What is the Opioid Epidemic? Why does it matter?

Solving a problem starts with understanding where it comes from. We’ve put together a resource for how and why opioid addiction became a national epidemic. Most importantly, we discuss some of the current, evidence-based solutions for prevention, treatment, and recovery.


Opioids are a class of drugs used to reduce pain. Legal opioids include prescription pain killers such as oxycodone (OxyContin), hydrocodone (Vicodin), and morphine as well fentanyl, a much more powerful synthetic opioid used to treat severe pain. Abuse of legal opioids often leads to abuse of the illegal opioid heroin.


Prescription opioids work to dampen pain signals from the body, but they also produce psychological effects like euphoria and extreme relaxation. These intensely “rewarding” side effects are what contribute to the development of drug abuse and addiction.

Over time, frequent use of opioids at increasingly high doses elicits persistent alterations to a user’s brain chemistry that may compel them to use the drug even without the presence of pain that originally necessitated their use. Essentially, this pattern of use tricks the brain into believing that taking high doses of these drugs is good for you.


If prescription opioid users continue to use opioids at greater quantities and longer time periods than intended, they may begin to develop anxious hunger for these feelings of euphoria and relaxation leading to substance dependence. Psychologically, users crave the drug and want to consume it despite being aware of the negative consequences. Physiologically, the body experiences negative symptoms in the absence of opioids—a phenomenon known as acute opioid withdrawal syndrome.

Both craving opioids and fearing withdrawal often leads to taking more drugs than were prescribed, which leads to a tolerance. As tolerance develops, users’ brains become less responsive to the drugs and they seek out ways to hasten or enhance the desired effect. This includes taking dangerously higher doses, using different substances with “higher” impact (such as heroin), or employing different methods of ingestion such as snorting or intravenous injection. These behaviors indicate an escalating pattern of prescription drug abuse that may result in overdose death.


Prescription opioids emerged on the scene in the 1990s marketed as a non-addictive, effective form of pain management. Physicians rapidly increased their prescribing habits (e.g. frequency and dosages) to meet the demand of long-suffering chronic pain patients. These new practices coincided with the development of new potent narcotics resulted in an increased risk for misuse and addiction of prescription pain killers which had never been seen before.

As the number of prescriptions for opioids increased, so did the number of opioid related overdose deaths. Since 1999, almost 750,000 people have died from a drug overdose, 2 out of 3 of those deaths involved an opioid.

In 2018, we lost 46,802 Americans to opioid overdose; that’s one every 12 minutes. Even more alarming, 1 out of 3 opioid overdoses were from legally prescribed medications. Today, opioid misuse, addiction and overdose deaths has led the President to declare the opioid crisis a national public health emergency.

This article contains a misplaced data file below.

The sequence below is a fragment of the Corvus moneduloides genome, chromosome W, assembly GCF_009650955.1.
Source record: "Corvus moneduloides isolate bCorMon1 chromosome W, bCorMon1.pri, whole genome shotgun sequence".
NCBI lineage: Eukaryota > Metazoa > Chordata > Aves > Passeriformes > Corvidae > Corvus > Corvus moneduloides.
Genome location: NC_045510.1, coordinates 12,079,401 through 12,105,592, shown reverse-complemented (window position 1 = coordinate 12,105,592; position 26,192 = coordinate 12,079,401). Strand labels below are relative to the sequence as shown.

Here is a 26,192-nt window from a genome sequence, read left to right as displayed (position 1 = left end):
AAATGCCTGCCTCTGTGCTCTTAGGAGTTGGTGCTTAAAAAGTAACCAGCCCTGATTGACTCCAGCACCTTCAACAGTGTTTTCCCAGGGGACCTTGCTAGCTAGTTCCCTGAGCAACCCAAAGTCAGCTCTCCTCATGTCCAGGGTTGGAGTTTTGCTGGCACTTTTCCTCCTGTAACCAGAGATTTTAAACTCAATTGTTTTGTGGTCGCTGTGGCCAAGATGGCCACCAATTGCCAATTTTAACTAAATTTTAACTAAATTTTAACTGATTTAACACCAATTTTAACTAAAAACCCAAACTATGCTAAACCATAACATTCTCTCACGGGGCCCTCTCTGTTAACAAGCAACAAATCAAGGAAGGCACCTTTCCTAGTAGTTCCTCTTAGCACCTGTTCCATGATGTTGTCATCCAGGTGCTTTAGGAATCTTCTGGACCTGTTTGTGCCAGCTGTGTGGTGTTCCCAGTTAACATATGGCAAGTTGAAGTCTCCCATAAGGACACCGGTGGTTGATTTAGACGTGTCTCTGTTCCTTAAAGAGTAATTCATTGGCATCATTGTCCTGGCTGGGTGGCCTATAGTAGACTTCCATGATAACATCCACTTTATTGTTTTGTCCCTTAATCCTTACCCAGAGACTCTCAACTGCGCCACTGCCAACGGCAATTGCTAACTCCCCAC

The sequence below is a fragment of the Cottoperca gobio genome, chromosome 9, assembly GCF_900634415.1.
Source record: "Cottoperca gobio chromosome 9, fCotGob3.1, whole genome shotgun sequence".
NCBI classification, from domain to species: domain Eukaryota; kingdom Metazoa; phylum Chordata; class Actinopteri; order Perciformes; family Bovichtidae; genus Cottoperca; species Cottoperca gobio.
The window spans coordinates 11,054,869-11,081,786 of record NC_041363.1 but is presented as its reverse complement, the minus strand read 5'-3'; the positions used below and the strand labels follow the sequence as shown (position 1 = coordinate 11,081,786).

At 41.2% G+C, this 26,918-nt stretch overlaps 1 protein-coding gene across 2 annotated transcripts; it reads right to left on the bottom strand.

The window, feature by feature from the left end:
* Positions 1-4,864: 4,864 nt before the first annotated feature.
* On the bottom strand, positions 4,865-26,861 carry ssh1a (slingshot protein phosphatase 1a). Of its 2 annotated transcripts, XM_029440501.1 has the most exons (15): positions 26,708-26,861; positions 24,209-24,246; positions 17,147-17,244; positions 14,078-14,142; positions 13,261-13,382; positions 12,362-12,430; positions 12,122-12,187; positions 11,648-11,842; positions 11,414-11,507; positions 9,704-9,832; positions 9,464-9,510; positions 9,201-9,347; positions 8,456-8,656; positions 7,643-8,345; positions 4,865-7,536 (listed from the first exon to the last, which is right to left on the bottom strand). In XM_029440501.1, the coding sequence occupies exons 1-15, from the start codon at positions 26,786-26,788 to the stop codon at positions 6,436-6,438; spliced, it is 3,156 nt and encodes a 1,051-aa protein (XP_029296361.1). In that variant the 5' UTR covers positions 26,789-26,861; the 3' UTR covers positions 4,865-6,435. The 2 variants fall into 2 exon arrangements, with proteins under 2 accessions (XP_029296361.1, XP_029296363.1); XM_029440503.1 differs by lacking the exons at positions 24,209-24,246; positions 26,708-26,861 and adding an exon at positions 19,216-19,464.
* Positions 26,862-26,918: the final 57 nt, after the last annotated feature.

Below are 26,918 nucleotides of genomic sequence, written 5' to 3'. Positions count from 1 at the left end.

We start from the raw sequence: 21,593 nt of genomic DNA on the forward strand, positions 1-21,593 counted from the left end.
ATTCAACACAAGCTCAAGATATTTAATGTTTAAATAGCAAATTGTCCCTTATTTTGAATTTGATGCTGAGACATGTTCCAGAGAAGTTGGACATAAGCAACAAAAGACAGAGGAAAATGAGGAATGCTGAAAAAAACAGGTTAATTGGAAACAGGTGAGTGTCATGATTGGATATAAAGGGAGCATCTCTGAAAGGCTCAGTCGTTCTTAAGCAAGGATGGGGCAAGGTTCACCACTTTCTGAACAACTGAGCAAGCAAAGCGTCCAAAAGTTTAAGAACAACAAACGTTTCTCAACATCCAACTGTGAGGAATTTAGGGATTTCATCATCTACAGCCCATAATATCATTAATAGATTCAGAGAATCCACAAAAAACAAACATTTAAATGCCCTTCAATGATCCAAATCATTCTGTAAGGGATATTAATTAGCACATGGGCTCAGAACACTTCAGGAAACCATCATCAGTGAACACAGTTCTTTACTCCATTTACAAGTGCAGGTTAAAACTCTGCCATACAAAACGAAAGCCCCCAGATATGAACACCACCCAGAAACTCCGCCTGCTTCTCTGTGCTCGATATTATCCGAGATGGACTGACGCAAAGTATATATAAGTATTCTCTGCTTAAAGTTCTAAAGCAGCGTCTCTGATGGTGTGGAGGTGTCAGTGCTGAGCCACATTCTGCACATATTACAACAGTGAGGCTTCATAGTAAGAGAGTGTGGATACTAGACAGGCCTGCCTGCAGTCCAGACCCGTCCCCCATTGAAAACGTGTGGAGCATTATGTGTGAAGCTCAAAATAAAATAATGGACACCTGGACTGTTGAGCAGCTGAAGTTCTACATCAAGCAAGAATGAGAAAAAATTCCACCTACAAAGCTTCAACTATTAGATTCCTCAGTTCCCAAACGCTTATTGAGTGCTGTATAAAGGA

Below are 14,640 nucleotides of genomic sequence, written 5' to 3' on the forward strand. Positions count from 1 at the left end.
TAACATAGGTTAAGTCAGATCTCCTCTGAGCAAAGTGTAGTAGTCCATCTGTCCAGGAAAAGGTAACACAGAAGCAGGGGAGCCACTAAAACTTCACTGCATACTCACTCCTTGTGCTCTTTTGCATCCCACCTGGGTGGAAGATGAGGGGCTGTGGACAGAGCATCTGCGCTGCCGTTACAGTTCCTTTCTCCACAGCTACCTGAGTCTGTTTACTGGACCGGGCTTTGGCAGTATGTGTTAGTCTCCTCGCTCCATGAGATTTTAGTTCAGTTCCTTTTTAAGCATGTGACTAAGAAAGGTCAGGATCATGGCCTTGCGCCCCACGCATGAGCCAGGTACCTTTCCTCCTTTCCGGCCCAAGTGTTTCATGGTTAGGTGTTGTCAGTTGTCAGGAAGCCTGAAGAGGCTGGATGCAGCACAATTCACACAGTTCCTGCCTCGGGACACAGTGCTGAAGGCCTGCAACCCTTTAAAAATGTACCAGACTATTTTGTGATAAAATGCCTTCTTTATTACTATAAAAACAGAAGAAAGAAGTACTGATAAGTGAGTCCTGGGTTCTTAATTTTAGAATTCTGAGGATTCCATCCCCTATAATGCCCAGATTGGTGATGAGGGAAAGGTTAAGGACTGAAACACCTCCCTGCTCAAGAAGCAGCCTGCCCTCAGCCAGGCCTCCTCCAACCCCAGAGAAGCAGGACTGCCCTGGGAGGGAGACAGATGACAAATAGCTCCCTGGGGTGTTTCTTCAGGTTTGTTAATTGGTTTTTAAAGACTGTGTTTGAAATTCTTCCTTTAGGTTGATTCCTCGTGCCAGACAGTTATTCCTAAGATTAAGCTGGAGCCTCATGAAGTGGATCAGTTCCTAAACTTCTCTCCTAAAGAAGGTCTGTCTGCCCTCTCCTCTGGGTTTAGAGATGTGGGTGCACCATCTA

The figure to the left is a bar and line graph showing the total number of U.S. overdose deaths involving any opioid from 1999 to 2018. Any opioid includes prescription opioids (and methadone), heroin and other synthetic narcotics (mainly fentanyl or fentanyl analogs). Opioid-involved overdose deaths rose from 21,088 in 2010 to 47,600 in 2017 and remained steady in 2018 with 46,802 deaths. The bars are overlaid by lines showing the number of deaths by gender from 1999 to 2018 (Source: CDC WONDER).



People died every day from opioid-related drug overdoses ( estimated )

10.3 M

People misused prescription opioids in 2018


People used heroin in 2018

2 M

People had an opioid use disorder in 2018


People died from overdosing on opioids


People used heroin for the first time


Deaths attributed to overdosing on heroin (in 12-month period ending February 2019)

2 M

People misused prescription opioids for the first time


Deaths attributed to overdosing on synthetic opioids other than methadone (in12-months period ending February 2019)


  1.  2019 National Survey on Drug Use and Health. Mortality in the United States. 2018
  2. NCHS Data Brief No. 329, November 2018
  3. NCHS, National Vital Statistics System. Estimates for 2018 and 2019 are based on provisional data

Updated October 2019. For more information, visit: http://www.hhs.gov/opioids/


With 128 Americans dying every day, it is urgent that we act now to increase our efforts and prevent further tragic loss of life.


The effects of opioid addiction are not limited to those misusing drugs. Over 44% of all Americans report knowing someone with opioid addiction problems and 20% personally know someone who has died of an overdose.

Opioid addiction also affects our society, our economy and our social infrastructure at large. In 2013, prescription opioid abuse cost our Nation $78.5 billion in costs related to crime, lost work productivity and health care. By 2015, the cost had risen to $500 billion. Almost 16% of state budgets are spent on addiction-related costs.